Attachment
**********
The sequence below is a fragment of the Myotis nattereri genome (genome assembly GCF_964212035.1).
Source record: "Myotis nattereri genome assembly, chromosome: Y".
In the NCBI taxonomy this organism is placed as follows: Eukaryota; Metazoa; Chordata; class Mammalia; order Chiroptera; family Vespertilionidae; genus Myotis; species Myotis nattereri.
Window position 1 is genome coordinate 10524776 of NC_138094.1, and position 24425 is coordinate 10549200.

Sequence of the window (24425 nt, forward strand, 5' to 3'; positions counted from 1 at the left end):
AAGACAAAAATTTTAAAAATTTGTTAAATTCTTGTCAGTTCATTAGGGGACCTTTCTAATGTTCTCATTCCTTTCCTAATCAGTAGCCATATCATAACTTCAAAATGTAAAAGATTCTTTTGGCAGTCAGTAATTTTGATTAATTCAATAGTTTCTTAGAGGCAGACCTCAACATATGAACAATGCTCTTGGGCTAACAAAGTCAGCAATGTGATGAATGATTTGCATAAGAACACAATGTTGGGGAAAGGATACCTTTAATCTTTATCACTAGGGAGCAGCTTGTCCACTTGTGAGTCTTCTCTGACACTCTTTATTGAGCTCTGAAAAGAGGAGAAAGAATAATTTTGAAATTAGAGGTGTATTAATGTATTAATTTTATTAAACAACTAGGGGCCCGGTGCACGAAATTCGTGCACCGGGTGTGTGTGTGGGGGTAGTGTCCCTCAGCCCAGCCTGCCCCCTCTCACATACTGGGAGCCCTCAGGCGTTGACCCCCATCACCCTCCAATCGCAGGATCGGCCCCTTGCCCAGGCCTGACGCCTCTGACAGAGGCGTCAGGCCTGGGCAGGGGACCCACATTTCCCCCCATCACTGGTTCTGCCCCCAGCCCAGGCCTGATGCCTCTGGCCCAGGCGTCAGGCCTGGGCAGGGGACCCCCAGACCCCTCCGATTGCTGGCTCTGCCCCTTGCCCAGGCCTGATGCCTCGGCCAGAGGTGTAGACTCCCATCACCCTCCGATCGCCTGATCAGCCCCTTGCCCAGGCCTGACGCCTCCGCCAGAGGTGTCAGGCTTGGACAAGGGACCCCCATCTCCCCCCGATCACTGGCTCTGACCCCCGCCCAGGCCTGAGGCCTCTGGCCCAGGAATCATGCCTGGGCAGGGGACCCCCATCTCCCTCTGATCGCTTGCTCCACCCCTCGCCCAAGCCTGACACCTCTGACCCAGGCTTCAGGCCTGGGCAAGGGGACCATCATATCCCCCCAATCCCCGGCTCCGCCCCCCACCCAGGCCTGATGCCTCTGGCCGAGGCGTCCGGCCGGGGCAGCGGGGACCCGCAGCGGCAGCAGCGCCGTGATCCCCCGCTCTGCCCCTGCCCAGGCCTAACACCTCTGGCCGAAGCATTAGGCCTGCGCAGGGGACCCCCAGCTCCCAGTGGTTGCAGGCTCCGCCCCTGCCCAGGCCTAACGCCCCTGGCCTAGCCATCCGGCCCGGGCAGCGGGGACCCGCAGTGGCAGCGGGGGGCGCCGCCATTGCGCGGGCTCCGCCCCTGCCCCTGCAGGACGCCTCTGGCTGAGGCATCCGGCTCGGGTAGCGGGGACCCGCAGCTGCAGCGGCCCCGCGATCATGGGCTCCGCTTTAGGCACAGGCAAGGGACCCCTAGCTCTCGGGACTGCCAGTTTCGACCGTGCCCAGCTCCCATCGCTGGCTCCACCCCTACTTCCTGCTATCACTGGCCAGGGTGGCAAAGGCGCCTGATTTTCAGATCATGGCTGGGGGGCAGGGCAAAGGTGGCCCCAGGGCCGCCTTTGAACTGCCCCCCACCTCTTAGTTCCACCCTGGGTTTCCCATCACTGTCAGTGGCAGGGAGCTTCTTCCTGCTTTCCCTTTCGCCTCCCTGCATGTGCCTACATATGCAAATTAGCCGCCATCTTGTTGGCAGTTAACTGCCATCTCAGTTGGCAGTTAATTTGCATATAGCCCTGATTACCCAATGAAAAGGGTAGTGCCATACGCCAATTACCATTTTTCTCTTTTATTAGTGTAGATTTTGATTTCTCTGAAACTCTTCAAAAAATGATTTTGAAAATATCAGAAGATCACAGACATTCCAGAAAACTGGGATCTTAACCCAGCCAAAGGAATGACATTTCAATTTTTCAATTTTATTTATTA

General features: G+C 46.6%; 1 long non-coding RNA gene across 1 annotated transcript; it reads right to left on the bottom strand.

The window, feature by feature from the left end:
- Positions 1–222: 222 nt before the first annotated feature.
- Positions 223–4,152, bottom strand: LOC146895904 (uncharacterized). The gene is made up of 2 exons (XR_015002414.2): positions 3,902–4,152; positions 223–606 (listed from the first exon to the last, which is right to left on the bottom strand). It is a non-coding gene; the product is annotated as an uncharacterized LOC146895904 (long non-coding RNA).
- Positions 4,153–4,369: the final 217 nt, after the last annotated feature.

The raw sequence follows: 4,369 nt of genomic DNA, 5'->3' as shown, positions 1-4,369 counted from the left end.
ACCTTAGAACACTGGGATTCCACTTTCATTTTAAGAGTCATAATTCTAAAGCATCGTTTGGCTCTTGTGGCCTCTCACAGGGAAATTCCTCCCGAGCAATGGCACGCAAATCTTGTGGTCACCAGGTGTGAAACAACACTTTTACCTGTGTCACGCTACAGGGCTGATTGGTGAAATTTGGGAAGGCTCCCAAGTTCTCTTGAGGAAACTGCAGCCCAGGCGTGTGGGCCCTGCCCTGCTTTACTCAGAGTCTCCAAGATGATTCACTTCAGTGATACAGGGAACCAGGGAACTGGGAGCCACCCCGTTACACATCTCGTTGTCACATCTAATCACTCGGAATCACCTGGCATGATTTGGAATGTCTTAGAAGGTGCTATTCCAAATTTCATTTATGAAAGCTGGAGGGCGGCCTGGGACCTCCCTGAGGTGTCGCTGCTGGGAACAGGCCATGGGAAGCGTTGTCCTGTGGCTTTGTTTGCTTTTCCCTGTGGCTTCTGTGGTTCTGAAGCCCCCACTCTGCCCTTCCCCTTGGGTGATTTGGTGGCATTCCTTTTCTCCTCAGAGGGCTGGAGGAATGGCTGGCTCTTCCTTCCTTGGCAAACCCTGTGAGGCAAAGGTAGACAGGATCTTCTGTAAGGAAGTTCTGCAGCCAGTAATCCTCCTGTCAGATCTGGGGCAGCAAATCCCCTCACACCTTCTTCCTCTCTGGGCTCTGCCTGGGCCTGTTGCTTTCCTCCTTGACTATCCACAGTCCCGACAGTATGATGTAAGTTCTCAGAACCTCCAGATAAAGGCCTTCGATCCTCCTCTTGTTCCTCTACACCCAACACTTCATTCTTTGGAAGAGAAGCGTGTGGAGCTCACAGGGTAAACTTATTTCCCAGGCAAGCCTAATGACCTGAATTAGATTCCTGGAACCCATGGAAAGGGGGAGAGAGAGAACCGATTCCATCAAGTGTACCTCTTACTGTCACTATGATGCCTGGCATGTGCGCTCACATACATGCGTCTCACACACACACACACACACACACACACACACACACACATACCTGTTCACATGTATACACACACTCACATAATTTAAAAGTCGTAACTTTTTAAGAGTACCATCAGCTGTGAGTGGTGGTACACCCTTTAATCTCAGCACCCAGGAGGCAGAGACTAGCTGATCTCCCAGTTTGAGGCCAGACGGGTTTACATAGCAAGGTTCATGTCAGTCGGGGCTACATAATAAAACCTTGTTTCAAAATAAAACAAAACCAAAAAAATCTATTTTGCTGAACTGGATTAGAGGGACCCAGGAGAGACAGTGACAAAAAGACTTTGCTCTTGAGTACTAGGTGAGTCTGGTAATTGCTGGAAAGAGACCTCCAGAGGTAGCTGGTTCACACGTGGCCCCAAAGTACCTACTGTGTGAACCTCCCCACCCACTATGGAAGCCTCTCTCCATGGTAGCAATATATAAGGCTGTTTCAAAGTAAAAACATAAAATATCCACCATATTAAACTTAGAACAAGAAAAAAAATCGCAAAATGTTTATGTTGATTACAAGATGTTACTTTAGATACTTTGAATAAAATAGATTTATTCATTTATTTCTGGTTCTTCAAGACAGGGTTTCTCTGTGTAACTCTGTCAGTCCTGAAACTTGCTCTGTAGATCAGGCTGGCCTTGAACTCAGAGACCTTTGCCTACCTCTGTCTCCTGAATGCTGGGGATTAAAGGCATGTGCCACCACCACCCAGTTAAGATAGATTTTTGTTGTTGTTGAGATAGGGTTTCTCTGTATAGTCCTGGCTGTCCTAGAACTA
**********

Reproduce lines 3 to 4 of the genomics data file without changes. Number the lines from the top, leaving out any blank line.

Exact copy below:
In the NCBI taxonomy this organism is placed as follows: Eukaryota; Metazoa; Chordata; class Mammalia; order Chiroptera; family Vespertilionidae; genus Myotis; species Myotis nattereri.
Window position 1 is genome coordinate 10524776 of NC_138094.1, and position 24425 is coordinate 10549200.